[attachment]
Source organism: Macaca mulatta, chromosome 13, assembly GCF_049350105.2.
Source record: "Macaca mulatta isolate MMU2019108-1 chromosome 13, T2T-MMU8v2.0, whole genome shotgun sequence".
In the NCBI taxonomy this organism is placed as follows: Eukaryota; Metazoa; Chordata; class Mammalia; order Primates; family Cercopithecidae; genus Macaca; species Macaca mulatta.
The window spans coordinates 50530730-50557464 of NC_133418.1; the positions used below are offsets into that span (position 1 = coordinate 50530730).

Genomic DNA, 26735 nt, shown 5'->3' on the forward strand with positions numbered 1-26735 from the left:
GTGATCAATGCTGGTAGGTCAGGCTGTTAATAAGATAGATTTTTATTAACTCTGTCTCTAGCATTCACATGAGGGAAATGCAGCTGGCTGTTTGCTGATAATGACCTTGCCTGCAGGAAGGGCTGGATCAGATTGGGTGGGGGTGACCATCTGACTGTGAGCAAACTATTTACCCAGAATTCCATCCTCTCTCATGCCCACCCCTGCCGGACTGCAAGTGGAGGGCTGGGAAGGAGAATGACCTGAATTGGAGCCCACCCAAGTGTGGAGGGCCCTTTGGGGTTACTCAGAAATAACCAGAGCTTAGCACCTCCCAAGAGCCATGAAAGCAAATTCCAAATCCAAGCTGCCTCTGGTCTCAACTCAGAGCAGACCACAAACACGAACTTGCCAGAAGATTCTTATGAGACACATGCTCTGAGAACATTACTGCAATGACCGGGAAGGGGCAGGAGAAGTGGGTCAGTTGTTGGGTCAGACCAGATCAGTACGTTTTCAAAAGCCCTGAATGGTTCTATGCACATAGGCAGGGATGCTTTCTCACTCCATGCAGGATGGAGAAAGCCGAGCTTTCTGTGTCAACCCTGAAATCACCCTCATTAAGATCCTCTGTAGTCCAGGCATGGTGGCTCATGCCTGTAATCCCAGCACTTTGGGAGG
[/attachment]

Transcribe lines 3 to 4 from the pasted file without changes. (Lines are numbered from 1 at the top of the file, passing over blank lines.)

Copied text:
In the NCBI taxonomy this organism is placed as follows: Eukaryota; Metazoa; Chordata; class Mammalia; order Primates; family Cercopithecidae; genus Macaca; species Macaca mulatta.
The window spans coordinates 50530730-50557464 of NC_133418.1; the positions used below are offsets into that span (position 1 = coordinate 50530730).